Telehealth solutions have empowered both patients and healthcare providers to continue care in innovative ways through virtual consultations, remote monitoring, health data capture and analysis, and patient education. Having existed long before the pandemic, telehealth exploded from the need to provide ongoing access to healthcare, particularly primary healthcare services, within the limits of early Covid-19 regulations. In the post-pandemic context, there is a continued demand for telehealth solutions from those who use, provide, fund, and administer healthcare services.

At Kaelo, healthcare services have expanded over the last few years to include a fully remote Virtual Clinic. The clinic offers real-time remote consultations with multiple levels of primary healthcare providers, such as nurses and general practitioners. Patients are effectively triaged and managed across a broad range of acute non-emergency conditions, and receive support for controlled chronic conditions. When patients require care beyond the virtual setting, they are referred to the relevant level of in-person care depending on their needs and level of medical aid or insurance coverage.

Owing to South Africa’s unique healthcare landscape, many South Africans will traverse both public and private settings at some point during their healthcare journey. Telehealth solutions reduce the burden on patients navigating a fragmented healthcare system by directing patients to relevant points of care. As “gatekeepers” to the healthcare system, primary healthcare providers generally perform this role in person. Telehealth consultations offer a unique opportunity to improve access to care by expanding geographical reach as well as the patient’s choice of primary healthcare provider.

The convenience of connecting with a health professional virtually reduces the complexities of transport, long waiting times, and the overall cost of a consultation with the patient. Telehealth services, such as the Virtual Clinic, have the potential to guide the healthcare journey prior to the first point of in-person contact, improve multidisciplinary care coordination, and reduce unnecessary referrals and associated costs.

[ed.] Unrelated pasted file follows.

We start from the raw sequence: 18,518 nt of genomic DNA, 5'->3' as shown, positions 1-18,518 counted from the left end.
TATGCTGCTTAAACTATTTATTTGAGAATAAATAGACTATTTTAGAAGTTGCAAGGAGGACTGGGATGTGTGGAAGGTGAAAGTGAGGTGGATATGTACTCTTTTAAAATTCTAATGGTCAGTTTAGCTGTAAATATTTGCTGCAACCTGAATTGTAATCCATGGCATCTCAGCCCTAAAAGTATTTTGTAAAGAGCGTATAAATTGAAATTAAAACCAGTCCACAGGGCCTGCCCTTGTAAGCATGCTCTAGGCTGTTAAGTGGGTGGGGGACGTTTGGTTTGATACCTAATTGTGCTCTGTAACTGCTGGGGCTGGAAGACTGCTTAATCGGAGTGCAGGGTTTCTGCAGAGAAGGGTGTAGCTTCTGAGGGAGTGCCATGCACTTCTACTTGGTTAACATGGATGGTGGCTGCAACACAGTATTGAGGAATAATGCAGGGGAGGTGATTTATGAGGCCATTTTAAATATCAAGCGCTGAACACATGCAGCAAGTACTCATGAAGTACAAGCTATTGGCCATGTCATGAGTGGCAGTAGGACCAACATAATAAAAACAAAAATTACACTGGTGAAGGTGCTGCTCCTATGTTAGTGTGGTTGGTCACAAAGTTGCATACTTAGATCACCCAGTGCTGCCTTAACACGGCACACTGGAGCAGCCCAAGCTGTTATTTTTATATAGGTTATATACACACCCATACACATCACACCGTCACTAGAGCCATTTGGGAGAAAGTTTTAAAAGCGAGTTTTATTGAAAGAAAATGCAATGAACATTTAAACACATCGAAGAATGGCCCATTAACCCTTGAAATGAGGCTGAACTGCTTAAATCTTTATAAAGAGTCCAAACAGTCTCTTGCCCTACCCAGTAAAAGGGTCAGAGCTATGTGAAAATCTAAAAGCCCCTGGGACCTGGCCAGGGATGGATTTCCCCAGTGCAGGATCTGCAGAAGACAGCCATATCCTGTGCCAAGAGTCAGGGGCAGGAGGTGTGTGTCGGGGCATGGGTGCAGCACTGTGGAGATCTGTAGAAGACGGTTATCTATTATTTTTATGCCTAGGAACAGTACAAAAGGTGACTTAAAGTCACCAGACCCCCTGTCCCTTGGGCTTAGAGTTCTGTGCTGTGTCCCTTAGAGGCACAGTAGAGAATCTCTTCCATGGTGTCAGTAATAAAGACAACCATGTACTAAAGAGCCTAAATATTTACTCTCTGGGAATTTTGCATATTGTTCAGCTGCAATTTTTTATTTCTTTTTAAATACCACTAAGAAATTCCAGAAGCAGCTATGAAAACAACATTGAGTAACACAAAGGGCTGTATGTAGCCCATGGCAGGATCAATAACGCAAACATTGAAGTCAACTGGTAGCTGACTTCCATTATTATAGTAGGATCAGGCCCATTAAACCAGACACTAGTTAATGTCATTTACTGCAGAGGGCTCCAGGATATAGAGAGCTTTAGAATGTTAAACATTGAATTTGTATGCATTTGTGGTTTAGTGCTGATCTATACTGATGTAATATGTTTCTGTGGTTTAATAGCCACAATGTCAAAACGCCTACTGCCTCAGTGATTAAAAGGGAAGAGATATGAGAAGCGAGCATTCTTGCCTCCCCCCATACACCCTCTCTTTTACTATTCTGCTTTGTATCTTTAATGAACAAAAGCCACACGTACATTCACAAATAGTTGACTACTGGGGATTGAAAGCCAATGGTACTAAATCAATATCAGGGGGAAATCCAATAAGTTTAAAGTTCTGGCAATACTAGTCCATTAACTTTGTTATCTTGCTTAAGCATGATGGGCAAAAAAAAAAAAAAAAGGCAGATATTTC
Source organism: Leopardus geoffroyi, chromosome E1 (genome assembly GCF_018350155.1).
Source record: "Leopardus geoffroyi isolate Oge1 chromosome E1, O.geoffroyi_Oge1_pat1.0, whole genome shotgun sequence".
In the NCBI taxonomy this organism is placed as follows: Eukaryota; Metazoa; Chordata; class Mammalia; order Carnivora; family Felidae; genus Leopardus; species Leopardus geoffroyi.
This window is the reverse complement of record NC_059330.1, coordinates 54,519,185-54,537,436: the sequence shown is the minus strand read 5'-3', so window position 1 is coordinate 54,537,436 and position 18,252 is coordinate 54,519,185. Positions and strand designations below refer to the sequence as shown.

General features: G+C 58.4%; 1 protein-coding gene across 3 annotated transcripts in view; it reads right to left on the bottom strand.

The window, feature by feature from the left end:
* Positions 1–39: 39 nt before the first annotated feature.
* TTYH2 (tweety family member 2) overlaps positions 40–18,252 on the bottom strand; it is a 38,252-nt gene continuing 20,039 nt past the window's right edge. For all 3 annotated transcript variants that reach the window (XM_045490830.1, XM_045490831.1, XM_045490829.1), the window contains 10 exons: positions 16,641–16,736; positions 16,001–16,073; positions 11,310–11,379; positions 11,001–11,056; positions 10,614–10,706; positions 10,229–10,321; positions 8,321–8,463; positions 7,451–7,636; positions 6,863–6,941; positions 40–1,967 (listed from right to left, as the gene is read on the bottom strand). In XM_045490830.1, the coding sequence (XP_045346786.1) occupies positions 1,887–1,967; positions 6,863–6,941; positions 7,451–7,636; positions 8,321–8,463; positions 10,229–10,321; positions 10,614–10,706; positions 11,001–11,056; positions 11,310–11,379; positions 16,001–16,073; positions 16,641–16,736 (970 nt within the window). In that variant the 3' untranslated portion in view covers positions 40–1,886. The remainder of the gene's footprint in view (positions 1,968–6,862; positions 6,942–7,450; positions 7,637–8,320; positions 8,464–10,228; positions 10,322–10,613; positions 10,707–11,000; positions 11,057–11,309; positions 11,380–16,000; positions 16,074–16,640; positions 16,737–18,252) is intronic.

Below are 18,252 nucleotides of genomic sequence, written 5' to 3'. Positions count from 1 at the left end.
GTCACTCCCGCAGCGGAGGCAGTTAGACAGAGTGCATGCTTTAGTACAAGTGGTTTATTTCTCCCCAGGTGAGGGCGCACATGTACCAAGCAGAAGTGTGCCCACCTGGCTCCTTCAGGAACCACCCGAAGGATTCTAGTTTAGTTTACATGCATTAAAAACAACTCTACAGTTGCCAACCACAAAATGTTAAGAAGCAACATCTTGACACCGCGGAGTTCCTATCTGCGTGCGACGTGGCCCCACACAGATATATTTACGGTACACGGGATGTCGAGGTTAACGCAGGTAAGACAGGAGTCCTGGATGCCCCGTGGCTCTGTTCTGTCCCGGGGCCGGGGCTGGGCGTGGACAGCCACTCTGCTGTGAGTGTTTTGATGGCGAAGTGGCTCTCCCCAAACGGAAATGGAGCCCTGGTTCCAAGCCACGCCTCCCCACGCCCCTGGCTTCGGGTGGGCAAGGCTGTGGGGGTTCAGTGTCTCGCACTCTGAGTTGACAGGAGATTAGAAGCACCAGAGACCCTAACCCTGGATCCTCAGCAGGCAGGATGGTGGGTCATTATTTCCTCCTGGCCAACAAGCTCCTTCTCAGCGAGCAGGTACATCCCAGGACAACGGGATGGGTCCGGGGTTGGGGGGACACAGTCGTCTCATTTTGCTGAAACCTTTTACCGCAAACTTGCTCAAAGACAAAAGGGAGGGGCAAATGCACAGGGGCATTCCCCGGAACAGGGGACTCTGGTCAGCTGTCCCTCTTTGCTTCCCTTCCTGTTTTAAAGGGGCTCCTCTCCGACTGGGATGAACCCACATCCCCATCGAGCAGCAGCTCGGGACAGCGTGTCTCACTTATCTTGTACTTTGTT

However, telehealth solutions have also been criticized for exacerbating health inequities in vulnerable populations – for example, settings with limited internet access and infrastructure, or for individuals without digital literacy skills. Furthermore, multiple studies highlight that the majority of telehealth consultation services represent new utilisation that would not have otherwise occurred, rather than a substitution for in-person care. This raises concern for potential overutilisation.

Industries providing these services have a responsibility to promote patient well-being while simultaneously managing the risk of inappropriate use. Implementation of telehealth services therefore requires a considered approach that is complemented by both health and digital literacy support. Striking the balance has the potential to reframe primary healthcare systems by improving efficiency and accessibility in a scalable manner. Ultimately, telehealth can be leveraged to enhance the role of the gatekeeper and improve health systems delivery within and across disciplines or public and private healthcare systems.

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